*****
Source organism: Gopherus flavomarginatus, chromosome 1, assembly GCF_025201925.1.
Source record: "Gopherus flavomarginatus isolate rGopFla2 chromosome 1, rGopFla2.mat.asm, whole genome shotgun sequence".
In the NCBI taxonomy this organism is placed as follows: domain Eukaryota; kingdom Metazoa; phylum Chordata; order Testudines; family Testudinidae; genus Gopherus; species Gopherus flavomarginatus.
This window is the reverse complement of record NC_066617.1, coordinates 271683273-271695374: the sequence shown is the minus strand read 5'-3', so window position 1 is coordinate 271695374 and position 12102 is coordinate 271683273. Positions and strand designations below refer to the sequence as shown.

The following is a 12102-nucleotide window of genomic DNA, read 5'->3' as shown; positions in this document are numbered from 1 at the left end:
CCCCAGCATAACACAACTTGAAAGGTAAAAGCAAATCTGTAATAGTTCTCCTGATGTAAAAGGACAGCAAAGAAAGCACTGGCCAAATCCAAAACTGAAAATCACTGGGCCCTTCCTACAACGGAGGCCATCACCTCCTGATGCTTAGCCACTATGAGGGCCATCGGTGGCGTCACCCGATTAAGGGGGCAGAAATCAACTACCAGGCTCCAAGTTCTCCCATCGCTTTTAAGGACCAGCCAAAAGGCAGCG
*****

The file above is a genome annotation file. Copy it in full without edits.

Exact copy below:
Source organism: Gopherus flavomarginatus, chromosome 1, assembly GCF_025201925.1.
Source record: "Gopherus flavomarginatus isolate rGopFla2 chromosome 1, rGopFla2.mat.asm, whole genome shotgun sequence".
In the NCBI taxonomy this organism is placed as follows: domain Eukaryota; kingdom Metazoa; phylum Chordata; order Testudines; family Testudinidae; genus Gopherus; species Gopherus flavomarginatus.
This window is the reverse complement of record NC_066617.1, coordinates 271683273-271695374: the sequence shown is the minus strand read 5'-3', so window position 1 is coordinate 271695374 and position 12102 is coordinate 271683273. Positions and strand designations below refer to the sequence as shown.

The following is a 12102-nucleotide window of genomic DNA, read 5'->3' as shown; positions in this document are numbered from 1 at the left end:
CCCCAGCATAACACAACTTGAAAGGTAAAAGCAAATCTGTAATAGTTCTCCTGATGTAAAAGGACAGCAAAGAAAGCACTGGCCAAATCCAAAACTGAAAATCACTGGGCCCTTCCTACAACGGAGGCCATCACCTCCTGATGCTTAGCCACTATGAGGGCCATCGGTGGCGTCACCCGATTAAGGGGGCAGAAATCAACTACCAGGCTCCAAGTTCTCCCATCGCTTTTAAGGACCAGCCAAAAGGCAGCG